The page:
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Parrots and Cocaktoos as Pets

Parrots are kept as pets, particularly conures, macaws, Amazons, cockatoos, African Greys, lovebirds, Cockatiels, Budgerigars, eclectus,and parakeets, because of their varied colouration or their ability to imitate human speech. Having a parrot or exotic bird as a pet can be challenging but rewarding. Sometimes the wings of such birds are clipped, but many people keep flighted pet parrots.

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Some parrot species, including large cockatoos, Amazon, and macaws, have very long life-spans of up to 80 years. King Tut, a salmon-crested (aka Moluccan) cockatoo, arrived at the San Diego Zoo on May 25, 1925, and served as the zoo's official greeter from 1951 until his retirement in 1989. In 2004, Britain's Daily Mirror newspaper carried the story of a female macaw supposedly born in 1899, and subsequently a pet of Winston Churchill during World War II; the aged parrot, called Charlie, was reputed to curse the Nazis and Adolf Hitler. Subsequent research strongly suggested that the parrot had never belonged to Winston Churchill, although Charlie's great age was not in question.

The popularity of parrots as pets has led to a thriving - and often illegal - trade in the birds, and some species are now threatened with extinction. The scale of the problem can be seen in the Tony Silva case of 1996, in which a parrot expert and former director at Tenerife's Loro Parque (Europe's largest parrot park) was jailed in the United States for 82 months and fined $100,000 for smuggling Hyacinth Macaws. The case led to calls for greater protection and control over trade in the birds. Loro Parque has since become well known for parrot conservation work.

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Despite their popularity, parrots are difficult pets. While they can be emotionally rewarding, they are also emotionally demanding and many species can be quite loud (Peacocks are often considered loud. Parrots can be much louder, with some cockatoos purportedly peaking at 135 db). Parrots are described as "relentlessly social", and many people buy parrots without understanding them, resulting in many birds being abandoned.

Escaped parrots of several species have proved surprisingly hardy in adapting to conditions in Europe and North America. They sometimes even multiply to the point of becoming a nuisance, or a minor pest and a threat to local ecosystems.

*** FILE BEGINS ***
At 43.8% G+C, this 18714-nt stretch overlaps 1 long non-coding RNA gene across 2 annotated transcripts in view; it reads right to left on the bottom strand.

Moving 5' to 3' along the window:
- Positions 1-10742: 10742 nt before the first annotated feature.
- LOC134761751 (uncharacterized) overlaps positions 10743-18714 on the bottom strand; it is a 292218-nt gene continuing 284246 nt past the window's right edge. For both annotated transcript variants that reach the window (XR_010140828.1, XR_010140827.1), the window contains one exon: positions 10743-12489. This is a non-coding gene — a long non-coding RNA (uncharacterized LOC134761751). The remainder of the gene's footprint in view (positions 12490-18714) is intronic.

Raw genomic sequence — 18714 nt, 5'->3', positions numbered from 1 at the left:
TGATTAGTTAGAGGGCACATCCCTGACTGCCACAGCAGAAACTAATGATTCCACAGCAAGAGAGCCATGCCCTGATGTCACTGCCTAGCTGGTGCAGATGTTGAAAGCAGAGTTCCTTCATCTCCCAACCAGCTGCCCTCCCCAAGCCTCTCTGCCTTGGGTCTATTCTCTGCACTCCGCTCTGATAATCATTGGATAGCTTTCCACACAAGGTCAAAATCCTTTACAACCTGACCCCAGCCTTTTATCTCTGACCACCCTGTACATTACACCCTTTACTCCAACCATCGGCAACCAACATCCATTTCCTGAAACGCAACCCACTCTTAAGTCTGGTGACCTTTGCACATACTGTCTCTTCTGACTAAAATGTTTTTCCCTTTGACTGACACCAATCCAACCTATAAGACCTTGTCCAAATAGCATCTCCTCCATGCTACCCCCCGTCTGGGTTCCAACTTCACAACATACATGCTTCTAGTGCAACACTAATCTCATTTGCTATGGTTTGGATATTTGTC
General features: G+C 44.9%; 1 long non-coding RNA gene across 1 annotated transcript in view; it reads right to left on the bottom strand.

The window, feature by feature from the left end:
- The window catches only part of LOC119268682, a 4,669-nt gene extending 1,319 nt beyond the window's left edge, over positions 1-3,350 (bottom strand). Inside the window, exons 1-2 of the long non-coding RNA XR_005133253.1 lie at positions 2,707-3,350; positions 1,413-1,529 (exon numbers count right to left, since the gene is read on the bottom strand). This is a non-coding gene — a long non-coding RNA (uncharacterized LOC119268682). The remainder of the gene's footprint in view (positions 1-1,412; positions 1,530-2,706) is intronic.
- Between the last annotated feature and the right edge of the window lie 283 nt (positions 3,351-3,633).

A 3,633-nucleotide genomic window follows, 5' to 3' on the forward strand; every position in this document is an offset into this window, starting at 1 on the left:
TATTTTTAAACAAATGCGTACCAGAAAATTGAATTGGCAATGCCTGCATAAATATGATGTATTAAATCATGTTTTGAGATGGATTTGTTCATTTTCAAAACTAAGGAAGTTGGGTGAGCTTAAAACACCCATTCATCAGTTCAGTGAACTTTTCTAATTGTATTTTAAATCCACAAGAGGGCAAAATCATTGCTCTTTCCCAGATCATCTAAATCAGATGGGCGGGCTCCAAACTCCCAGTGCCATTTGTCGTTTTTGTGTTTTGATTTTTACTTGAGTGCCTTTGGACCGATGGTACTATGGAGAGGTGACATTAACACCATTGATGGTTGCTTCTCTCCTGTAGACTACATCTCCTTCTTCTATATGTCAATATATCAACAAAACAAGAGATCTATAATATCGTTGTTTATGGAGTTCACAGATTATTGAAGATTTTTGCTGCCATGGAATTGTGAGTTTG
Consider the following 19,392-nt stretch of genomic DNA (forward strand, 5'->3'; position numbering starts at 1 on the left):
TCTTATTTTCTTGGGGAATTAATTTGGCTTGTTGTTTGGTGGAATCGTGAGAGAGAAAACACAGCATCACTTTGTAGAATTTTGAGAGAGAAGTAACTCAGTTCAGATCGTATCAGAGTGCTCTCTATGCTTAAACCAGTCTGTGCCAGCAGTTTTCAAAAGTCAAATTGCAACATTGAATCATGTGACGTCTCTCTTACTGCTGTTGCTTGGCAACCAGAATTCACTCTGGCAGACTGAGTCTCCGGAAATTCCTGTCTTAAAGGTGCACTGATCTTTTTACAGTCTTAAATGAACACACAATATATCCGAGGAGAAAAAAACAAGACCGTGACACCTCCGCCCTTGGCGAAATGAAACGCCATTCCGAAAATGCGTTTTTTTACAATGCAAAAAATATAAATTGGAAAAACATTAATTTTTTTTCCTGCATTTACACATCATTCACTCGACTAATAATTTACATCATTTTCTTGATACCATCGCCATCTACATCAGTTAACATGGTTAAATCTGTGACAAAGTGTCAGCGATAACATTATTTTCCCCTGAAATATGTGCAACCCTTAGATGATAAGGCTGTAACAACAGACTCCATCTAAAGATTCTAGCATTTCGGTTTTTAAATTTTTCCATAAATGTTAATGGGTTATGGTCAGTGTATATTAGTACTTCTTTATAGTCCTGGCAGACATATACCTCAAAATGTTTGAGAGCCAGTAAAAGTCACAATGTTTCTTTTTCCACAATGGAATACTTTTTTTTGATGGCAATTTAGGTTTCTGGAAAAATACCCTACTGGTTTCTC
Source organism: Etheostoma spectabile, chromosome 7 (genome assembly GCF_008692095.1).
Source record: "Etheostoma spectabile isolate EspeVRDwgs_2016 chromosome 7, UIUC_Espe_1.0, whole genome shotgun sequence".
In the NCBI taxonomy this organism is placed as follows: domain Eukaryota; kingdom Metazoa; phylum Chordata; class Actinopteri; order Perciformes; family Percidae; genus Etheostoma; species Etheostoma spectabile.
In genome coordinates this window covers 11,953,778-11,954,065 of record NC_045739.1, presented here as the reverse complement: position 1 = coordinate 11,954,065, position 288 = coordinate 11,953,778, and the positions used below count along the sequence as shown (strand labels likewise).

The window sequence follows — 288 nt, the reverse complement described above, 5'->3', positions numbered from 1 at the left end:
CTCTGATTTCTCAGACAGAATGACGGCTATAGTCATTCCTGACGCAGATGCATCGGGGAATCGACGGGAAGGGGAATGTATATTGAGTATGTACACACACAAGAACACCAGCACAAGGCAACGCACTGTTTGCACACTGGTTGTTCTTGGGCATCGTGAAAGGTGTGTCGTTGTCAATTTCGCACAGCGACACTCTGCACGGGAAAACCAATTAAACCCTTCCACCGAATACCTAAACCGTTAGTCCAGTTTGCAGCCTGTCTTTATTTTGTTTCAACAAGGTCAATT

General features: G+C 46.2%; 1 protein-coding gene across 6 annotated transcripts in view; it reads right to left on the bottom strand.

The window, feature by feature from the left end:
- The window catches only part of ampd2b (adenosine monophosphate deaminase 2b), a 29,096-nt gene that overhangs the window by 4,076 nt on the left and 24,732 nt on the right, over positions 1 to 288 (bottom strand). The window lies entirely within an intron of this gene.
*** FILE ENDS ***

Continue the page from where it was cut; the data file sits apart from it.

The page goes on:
Intelligence

Studies with captive birds have given us insight into which birds are the most intelligent. While parrots have the distinction of being able to mimic human speech, studies with the African Grey Parrot have shown that some are able to associate words with their meanings and form simple sentences (see Alex and N'kisi). Along with crows, ravens, and jays (family Corvidae), parrots are considered the most intelligent of birds. The brain-to body size ratio of psittacines and corvines is actually comparable to that of higher primates.

One argument against the supposed intelligent capabilities of bird species is that birds have a relatively small cerebral cortex, which is the part of the brain considered to be the main area of intelligence in other animals. However, it seems that birds use a different part of their brain, the medio-rostral neostriatum/hyperstriatum ventrale, as the seat of their intelligence.

Not surprisingly, research has shown that these species tend to have the largest hyperstriata, and Dr. Harvey J. Karten, a neuroscientist at UCSD who has studied the physiology of birds, discovered that the lower part of avian brains are similar to ours. In Animal Planet's program "Most Extreme Animals: Smartest", parrots were ranked #1 as the world's smartest animals. Not only have parrots demonstrated intelligence through scientific testing of their language using ability, but some species of parrot such as the Kea are also highly skilled at using tools and solving puzzles.

Sound imitation and speech

Many species can imitate human speech or other sounds, and the results of a study by Irene Pepperberg suggest a high learning ability in an African Grey Parrot named Alex. Alex has been trained to use words to identify objects, describe them, count them, and even answer complex questions such as "How many red squares?" with over 80% accuracy (which is more impressive than it sounds, considering that transcribers only need to be able to recognize Alex speaking a word with 90% accuracy before that word can be used in tests.

It's also interesting that he scores higher with unfamiliar objects). A second example is that of N'kisi, another African grey, which has been shown to have a vocabulary of approximately a thousand words and has displayed an ability to invent as well as use words in context and in the correct tense.

Parrots do not have vocal cords, so sound is accomplished by expelling air across the mouth of the bifurcated trachea. Different sounds are produced by changing the depth and shape of trachea. So, talking parrots are really whistling in different variations. Congo African Grey parrots (CAG) are well known for their ability to "talk", which may be caused by more control, or stronger trachea. But that dosen't mean that a cockatiel (cockatiels are not well known for talking ability), could have a greater vocabulary than an African Grey parrot.

Parrots as vulnerable or endangered species

The Convention on the International Trade in Endangered Species (CITES) has made trade, import and export of all wild caught parrot and cockatoo species illegal; highly endangered species are protected on the CITES appendix 1 list, and all the other species are protected on the CITES appendix 2 list of vulnerable species. Habitat loss, enviromental changes and illegal trapping remain risks to wild populations.

Reference: http://en.wikipedia.org/wiki/Parrot


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